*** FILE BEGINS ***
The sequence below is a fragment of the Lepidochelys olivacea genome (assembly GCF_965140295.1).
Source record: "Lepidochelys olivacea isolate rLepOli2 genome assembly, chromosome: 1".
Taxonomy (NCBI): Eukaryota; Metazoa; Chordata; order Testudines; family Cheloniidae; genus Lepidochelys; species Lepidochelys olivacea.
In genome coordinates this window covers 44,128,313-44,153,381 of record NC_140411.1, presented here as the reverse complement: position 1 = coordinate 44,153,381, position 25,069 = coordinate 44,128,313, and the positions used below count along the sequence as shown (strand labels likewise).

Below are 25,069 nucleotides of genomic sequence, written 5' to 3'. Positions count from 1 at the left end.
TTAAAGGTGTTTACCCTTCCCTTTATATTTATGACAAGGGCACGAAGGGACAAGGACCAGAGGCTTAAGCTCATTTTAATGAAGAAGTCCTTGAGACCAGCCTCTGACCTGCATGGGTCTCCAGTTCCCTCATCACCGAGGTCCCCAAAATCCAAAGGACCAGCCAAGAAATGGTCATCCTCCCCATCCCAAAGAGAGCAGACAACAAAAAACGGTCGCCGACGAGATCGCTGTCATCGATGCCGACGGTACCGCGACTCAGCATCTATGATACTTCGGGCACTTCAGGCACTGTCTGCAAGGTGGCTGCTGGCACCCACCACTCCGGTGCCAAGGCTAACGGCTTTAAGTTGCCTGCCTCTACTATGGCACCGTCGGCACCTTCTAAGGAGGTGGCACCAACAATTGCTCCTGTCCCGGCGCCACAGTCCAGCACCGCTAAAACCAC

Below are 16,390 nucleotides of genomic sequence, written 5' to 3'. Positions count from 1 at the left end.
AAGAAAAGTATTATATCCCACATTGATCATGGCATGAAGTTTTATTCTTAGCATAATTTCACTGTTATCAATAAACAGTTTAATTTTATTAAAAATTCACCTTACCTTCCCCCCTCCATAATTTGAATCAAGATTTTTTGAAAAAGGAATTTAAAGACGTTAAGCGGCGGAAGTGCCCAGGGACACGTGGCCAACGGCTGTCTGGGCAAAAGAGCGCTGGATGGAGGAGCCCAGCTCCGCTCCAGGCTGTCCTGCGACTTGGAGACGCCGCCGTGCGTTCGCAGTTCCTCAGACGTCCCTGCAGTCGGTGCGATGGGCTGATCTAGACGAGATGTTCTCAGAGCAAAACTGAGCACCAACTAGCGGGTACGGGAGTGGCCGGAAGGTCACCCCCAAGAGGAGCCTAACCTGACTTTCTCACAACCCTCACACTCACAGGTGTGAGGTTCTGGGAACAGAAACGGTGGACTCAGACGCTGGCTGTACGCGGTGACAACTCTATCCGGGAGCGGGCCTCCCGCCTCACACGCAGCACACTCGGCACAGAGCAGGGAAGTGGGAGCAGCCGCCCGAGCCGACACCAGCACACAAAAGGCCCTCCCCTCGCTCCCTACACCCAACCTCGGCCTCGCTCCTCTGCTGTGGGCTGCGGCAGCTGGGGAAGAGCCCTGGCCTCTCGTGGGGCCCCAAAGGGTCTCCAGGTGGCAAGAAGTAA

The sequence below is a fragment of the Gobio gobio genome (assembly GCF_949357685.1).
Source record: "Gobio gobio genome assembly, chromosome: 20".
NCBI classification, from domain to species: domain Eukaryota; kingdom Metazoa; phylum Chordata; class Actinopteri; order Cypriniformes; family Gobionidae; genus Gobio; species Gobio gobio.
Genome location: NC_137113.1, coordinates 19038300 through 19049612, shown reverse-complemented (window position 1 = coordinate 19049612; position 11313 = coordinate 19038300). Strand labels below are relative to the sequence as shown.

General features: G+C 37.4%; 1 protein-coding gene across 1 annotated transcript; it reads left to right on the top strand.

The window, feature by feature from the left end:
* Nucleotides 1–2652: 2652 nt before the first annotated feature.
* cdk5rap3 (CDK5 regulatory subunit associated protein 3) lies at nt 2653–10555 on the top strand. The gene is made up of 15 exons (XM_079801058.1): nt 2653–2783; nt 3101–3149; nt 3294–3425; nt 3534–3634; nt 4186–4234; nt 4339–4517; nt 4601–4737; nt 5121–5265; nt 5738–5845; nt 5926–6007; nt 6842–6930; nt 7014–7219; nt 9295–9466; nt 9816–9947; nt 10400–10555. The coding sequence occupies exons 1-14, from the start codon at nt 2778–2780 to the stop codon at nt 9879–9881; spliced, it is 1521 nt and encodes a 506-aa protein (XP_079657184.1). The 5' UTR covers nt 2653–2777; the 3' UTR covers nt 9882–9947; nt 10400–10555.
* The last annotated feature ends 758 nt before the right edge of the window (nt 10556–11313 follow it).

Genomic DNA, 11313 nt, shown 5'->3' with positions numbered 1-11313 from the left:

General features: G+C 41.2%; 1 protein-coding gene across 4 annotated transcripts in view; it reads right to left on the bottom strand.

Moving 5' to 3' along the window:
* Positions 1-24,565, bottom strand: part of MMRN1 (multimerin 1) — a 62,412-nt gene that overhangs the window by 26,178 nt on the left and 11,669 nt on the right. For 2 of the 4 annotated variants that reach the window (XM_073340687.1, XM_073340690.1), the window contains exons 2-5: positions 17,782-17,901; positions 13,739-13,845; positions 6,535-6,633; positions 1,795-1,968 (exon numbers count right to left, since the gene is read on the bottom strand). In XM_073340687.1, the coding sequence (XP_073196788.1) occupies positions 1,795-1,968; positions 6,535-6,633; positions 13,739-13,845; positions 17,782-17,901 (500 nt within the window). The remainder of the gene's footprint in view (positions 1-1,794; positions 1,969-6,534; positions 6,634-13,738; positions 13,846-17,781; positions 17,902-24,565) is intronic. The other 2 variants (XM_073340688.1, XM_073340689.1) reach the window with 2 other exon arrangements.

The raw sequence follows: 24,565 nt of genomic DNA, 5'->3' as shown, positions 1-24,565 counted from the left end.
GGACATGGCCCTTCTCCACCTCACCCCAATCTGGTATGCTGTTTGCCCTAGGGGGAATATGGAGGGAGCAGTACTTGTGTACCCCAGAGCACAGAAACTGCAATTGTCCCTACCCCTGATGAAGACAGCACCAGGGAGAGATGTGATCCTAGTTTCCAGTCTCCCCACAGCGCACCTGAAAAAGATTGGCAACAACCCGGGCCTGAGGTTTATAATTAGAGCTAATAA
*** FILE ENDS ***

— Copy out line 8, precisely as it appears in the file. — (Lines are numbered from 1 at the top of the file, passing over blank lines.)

AAGAAAAGTATTATATCCCACATTGATCATGGCATGAAGTTTTATTCTTAGCATAATTTCACTGTTATCAATAAACAGTTTAATTTTATTAAAAATTCACCTTACCTTCCCCCCTCCATAATTTGAATCAAGATTTTTTGAAAAAGGAATTTAAAGACGTTAAGCGGCGGAAGTGCCCAGGGACACGTGGCCAACGGCTGTCTGGGCAAAAGAGCGCTGGATGGAGGAGCCCAGCTCCGCTCCAGGCTGTCCTGCGACTTGGAGACGCCGCCGTGCGTTCGCAGTTCCTCAGACGTCCCTGCAGTCGGTGCGATGGGCTGATCTAGACGAGATGTTCTCAGAGCAAAACTGAGCACCAACTAGCGGGTACGGGAGTGGCCGGAAGGTCACCCCCAAGAGGAGCCTAACCTGACTTTCTCACAACCCTCACACTCACAGGTGTGAGGTTCTGGGAACAGAAACGGTGGACTCAGACGCTGGCTGTACGCGGTGACAACTCTATCCGGGAGCGGGCCTCCCGCCTCACACGCAGCACACTCGGCACAGAGCAGGGAAGTGGGAGCAGCCGCCCGAGCCGACACCAGCACACAAAAGGCCCTCCCCTCGCTCCCTACACCCAACCTCGGCCTCGCTCCTCTGCTGTGGGCTGCGGCAGCTGGGGAAGAGCCCTGGCCTCTCGTGGGGCCCCAAAGGGTCTCCAGGTGGCAAGAAGTAA